Purchasing a home security system can be a great investment for a variety of reasons. However, if you have elderly relatives, there may be some unexpected reasons to install such a system - even if you believe they live in a relatively safe area.

It may be difficult for older people to recognize that they can no longer care for themselves like they used to. It seems like we spend our entire lives finally learning how to take care of ourselves physically, emotionally, and financially, only to slowly lose these capacities as we age. While it may be a cruel irony, aging is a fact of life. When evaluating the home security needs of elderly relatives, we have to make a realistic account of what they are still capable of doing, and of the reverse, without any regard to the way things "used to be." Unfortunately, to protect our loved ones, it is sometimes necessary to look at things with a clinical eye.

Even if older people are insistent that they are still totally capable of doing all the things that they used to do, they also need to acknowledge how they look to the outside world. Elderly people are often seen as frail, slow-witted, and out of touch with the current realities of how the world works. For all these reasons, they are often seen as easy targets by criminals, especially when living alone. One would think that all the life experience of older people would actually produce the opposite effect in criminals. It's not hard to imagine that an older person might have been through one or several break-ins earlier in their life, actually making them more prepared for crime than younger people moving into their first apartment. One might also think that because older people may believe that the bulk of their lives are behind them, they might be more inclined to take riskier actions to prevent a break-in or stop one in progress, thus making retaliation against a burglar more likely. The criminal mind, however, is not necessarily built to handle logic. Again, above all, it is most important to be realistic about elderly relatives' security needs.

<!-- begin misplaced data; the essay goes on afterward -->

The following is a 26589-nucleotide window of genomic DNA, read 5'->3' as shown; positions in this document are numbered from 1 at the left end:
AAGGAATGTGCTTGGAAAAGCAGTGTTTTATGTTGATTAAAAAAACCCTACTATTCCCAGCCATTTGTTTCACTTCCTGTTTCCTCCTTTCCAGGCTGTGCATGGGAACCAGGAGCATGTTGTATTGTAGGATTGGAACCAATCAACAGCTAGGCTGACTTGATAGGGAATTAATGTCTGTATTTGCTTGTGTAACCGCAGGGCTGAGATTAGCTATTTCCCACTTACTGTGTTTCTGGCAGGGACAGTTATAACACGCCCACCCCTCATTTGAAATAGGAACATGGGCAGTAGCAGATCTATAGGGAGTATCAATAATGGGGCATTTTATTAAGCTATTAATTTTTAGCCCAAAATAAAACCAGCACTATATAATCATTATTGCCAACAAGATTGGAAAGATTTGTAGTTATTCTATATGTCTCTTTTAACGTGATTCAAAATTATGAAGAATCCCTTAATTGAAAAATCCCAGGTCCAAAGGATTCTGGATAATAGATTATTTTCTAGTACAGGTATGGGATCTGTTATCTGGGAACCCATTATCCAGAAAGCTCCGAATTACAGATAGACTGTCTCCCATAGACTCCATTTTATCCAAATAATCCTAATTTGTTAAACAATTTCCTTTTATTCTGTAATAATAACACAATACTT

When discussing a home alarm system with an elderly relative, in addition to hitting the above points, it might be helpful to discuss the home monitoring aspect that is typically a part of these systems. Older people often face risks doing day to day tasks that younger people would not even think twice about doing. A miscalculated reach for a pot or pan might cause a debilitating fall; a forgetful "senior moment" might lead to an overheated iron setting fire to the drapes; and well, anyone with an aging parent could probably run through a million other nightmare scenarios. A security system can literally be a life-saver for an elderly relative, and indeed for anyone who needs a little assistance caring for themselves from day to day.

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